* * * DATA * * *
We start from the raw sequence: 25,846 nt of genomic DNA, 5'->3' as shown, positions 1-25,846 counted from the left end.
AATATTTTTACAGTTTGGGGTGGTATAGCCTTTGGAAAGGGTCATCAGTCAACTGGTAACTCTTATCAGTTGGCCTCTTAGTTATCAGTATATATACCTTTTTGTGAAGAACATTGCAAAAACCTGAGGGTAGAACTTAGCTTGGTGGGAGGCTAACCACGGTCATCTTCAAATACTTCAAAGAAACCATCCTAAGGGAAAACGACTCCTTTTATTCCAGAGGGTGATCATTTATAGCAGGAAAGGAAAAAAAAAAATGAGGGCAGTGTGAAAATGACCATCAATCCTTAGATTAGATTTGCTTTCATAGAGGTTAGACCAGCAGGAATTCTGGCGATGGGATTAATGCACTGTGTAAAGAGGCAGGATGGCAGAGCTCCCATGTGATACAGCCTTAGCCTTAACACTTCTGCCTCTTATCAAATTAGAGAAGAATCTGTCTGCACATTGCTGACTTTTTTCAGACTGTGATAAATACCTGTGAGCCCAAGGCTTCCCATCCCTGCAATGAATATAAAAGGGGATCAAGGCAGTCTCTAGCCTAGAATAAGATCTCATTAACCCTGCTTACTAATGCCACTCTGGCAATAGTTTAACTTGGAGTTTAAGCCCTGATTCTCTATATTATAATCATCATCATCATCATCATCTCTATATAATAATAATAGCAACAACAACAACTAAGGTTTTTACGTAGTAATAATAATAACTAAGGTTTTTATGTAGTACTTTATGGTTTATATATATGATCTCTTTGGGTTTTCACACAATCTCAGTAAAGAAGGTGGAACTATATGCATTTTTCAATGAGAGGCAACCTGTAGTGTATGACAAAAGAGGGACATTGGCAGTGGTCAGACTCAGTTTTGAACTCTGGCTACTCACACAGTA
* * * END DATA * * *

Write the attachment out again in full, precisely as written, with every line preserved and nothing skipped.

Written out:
We start from the raw sequence: 25,846 nt of genomic DNA, 5'->3' as shown, positions 1-25,846 counted from the left end.
AATATTTTTACAGTTTGGGGTGGTATAGCCTTTGGAAAGGGTCATCAGTCAACTGGTAACTCTTATCAGTTGGCCTCTTAGTTATCAGTATATATACCTTTTTGTGAAGAACATTGCAAAAACCTGAGGGTAGAACTTAGCTTGGTGGGAGGCTAACCACGGTCATCTTCAAATACTTCAAAGAAACCATCCTAAGGGAAAACGACTCCTTTTATTCCAGAGGGTGATCATTTATAGCAGGAAAGGAAAAAAAAAAATGAGGGCAGTGTGAAAATGACCATCAATCCTTAGATTAGATTTGCTTTCATAGAGGTTAGACCAGCAGGAATTCTGGCGATGGGATTAATGCACTGTGTAAAGAGGCAGGATGGCAGAGCTCCCATGTGATACAGCCTTAGCCTTAACACTTCTGCCTCTTATCAAATTAGAGAAGAATCTGTCTGCACATTGCTGACTTTTTTCAGACTGTGATAAATACCTGTGAGCCCAAGGCTTCCCATCCCTGCAATGAATATAAAAGGGGATCAAGGCAGTCTCTAGCCTAGAATAAGATCTCATTAACCCTGCTTACTAATGCCACTCTGGCAATAGTTTAACTTGGAGTTTAAGCCCTGATTCTCTATATTATAATCATCATCATCATCATCATCTCTATATAATAATAATAGCAACAACAACAACTAAGGTTTTTACGTAGTAATAATAATAACTAAGGTTTTTATGTAGTACTTTATGGTTTATATATATGATCTCTTTGGGTTTTCACACAATCTCAGTAAAGAAGGTGGAACTATATGCATTTTTCAATGAGAGGCAACCTGTAGTGTATGACAAAAGAGGGACATTGGCAGTGGTCAGACTCAGTTTTGAACTCTGGCTACTCACACAGTA